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Devastating 200-Foot 'Firenado' Yanks Hose away from Firefighters, Burns Up Mid-Air

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One of the toughest professions on earth is firefighting, and those individuals who fight brush and forest fires in the wild have to be exceptionally brave when they’re battling blazes in particularly adverse conditions.

One natural phenomenon that those who fight wildfires must occasionally deal with is as fascinating as it is frightening — a “firenado,” also known as a fire tornado.

Firenadoes are not like a typical tornado produced by severe weather systems, but rather a unique result of gusts of super-heated air rushing through a wildfire at a particular angle that creates a spinning vortex that picks up and swirls around the flames, hot embers and other pieces of debris, according to Fox News.

A firenado recently sprang up while a crew was battling a wildfire in British Columbia, Canada. The firenado reportedly reached upwards of 200 feet in the air and actually sucked one of the crew’s firehoses into the vortex, melting and rendering it useless.

And it was all caught on video and posted to social media. Caution: Some profanity.

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The video was posted to Instagram by a firefighter named M.C. Shidlowsky, who wrote, “Fire tornado destroyed our line. It threw burning logs across our guard for 45 minutes and pulled our hose 100 plus ft in the air before melting it. That’s definitely a first.”

She added, “Note: It got over 200ft tall but the smoke was too think to see it clearly on video. Sorry for the profanity.”

Are you amazed by the beauty and power of nature?

In all honesty, the brief utterance of a profanity — at least in this instance — would be excused by the vast majority of people, as the incident that compelled the use of a profane word in absolute amazement was rather extraordinary.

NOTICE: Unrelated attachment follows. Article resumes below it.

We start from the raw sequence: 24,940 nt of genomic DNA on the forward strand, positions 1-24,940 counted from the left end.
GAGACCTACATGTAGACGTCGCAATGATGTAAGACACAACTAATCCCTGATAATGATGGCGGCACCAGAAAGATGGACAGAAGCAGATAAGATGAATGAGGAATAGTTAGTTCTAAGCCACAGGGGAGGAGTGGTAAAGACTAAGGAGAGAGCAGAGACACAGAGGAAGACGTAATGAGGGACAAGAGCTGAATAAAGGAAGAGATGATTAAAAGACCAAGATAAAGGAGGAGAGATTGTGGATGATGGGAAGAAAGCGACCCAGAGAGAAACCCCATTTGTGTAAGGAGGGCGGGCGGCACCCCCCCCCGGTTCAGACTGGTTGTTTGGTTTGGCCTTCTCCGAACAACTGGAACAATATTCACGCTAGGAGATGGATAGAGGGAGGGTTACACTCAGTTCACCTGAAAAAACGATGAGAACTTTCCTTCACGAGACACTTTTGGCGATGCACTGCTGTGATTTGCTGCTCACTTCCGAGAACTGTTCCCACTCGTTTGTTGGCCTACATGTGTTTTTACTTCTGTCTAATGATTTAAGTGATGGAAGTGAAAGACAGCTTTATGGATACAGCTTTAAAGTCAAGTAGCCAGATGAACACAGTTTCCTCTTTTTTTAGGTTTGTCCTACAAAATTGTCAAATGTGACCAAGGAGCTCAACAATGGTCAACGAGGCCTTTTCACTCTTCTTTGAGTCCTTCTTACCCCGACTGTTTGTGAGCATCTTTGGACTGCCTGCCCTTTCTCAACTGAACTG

In the video, no less than three of the firefighters on the crew struggled in an ultimately failed attempt to retrieve their hose from the powerful suction of the spinning vortex of fire.

Hilariously, one of the firefighters was later seen futilely throwing a rock at the still spinning firenado after the hose had been melted, an apt display of how little humanity can sometimes do in the face of nature’s sheer force and unrelenting destructive power.

According to the CBC, the firefighter who shot and posted the video of the firenado on Aug. 18 was Mary Schidlowsky, who was part of the crew attempting to stop a spreading wildfire near Chutanli Lake in the area southwest of Vanderhoof, B.C.

Forrest Tower, a wildfire information officer in B.C., said of the firenado, “It’s like a dust devil or a fire whirl — it sucks in the debris and that’s what makes it a fire tornado.”

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“They do happen, but they are very rare,” he told the CBC. “It’s kind of cool she was able to capture one on video.”

As cool as this video is and as fascinating as it is to watch the incredible dance of the flames spinning around in a vortex, it is nevertheless also somewhat frightening to witness, particularly in light of how close the firefighters were to the dangerous phenomenon.

Next time you see a story about crews battling wildfires in some remote area, keep this story in mind and spare a prayerful thought for the men and women who risk nature’s worst in order to protect and save our communities from nature’s fiery wrath.

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Ben Marquis is a writer who identifies as a constitutional conservative/libertarian. He has written about current events and politics for The Western Journal since 2014. His focus is on protecting the First and Second Amendments.
Ben Marquis has written on current events and politics for The Western Journal since 2014. He reads voraciously and writes about the news of the day from a conservative-libertarian perspective. He is an advocate for a more constitutional government and a staunch defender of the Second Amendment, which protects the rest of our natural rights. He lives in Little Rock, Arkansas, with the love of his life as well as four dogs and four cats.
Birthplace
Louisiana
Nationality
American
Education
The School of Life
Location
Little Rock, Arkansas
Languages Spoken
English
Topics of Expertise
Politics




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